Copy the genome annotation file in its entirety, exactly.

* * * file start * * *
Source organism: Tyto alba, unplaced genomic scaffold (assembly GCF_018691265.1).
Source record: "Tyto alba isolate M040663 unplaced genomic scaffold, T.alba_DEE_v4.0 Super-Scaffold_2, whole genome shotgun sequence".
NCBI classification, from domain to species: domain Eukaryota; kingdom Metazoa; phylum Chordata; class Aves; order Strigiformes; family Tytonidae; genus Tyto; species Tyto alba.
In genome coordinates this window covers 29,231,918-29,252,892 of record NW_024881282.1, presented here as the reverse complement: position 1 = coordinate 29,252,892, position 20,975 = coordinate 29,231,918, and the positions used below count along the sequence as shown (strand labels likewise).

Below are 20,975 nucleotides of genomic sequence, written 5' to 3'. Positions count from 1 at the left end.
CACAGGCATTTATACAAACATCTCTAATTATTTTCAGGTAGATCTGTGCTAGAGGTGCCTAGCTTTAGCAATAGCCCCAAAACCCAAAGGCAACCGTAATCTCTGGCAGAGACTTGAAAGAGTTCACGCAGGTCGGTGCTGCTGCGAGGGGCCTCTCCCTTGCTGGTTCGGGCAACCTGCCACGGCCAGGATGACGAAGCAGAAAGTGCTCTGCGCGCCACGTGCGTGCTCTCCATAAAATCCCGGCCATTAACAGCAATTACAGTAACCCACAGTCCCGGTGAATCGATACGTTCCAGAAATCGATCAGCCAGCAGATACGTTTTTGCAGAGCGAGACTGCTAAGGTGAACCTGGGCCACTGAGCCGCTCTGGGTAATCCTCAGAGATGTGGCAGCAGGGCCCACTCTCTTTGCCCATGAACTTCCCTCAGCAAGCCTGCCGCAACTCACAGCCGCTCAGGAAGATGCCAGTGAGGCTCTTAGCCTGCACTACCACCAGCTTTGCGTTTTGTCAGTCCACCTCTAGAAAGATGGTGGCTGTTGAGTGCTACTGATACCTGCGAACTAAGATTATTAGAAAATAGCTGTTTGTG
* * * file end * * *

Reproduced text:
Source organism: Tyto alba, unplaced genomic scaffold (assembly GCF_018691265.1).
Source record: "Tyto alba isolate M040663 unplaced genomic scaffold, T.alba_DEE_v4.0 Super-Scaffold_2, whole genome shotgun sequence".
NCBI classification, from domain to species: domain Eukaryota; kingdom Metazoa; phylum Chordata; class Aves; order Strigiformes; family Tytonidae; genus Tyto; species Tyto alba.
In genome coordinates this window covers 29,231,918-29,252,892 of record NW_024881282.1, presented here as the reverse complement: position 1 = coordinate 29,252,892, position 20,975 = coordinate 29,231,918, and the positions used below count along the sequence as shown (strand labels likewise).

Below are 20,975 nucleotides of genomic sequence, written 5' to 3'. Positions count from 1 at the left end.
CACAGGCATTTATACAAACATCTCTAATTATTTTCAGGTAGATCTGTGCTAGAGGTGCCTAGCTTTAGCAATAGCCCCAAAACCCAAAGGCAACCGTAATCTCTGGCAGAGACTTGAAAGAGTTCACGCAGGTCGGTGCTGCTGCGAGGGGCCTCTCCCTTGCTGGTTCGGGCAACCTGCCACGGCCAGGATGACGAAGCAGAAAGTGCTCTGCGCGCCACGTGCGTGCTCTCCATAAAATCCCGGCCATTAACAGCAATTACAGTAACCCACAGTCCCGGTGAATCGATACGTTCCAGAAATCGATCAGCCAGCAGATACGTTTTTGCAGAGCGAGACTGCTAAGGTGAACCTGGGCCACTGAGCCGCTCTGGGTAATCCTCAGAGATGTGGCAGCAGGGCCCACTCTCTTTGCCCATGAACTTCCCTCAGCAAGCCTGCCGCAACTCACAGCCGCTCAGGAAGATGCCAGTGAGGCTCTTAGCCTGCACTACCACCAGCTTTGCGTTTTGTCAGTCCACCTCTAGAAAGATGGTGGCTGTTGAGTGCTACTGATACCTGCGAACTAAGATTATTAGAAAATAGCTGTTTGTG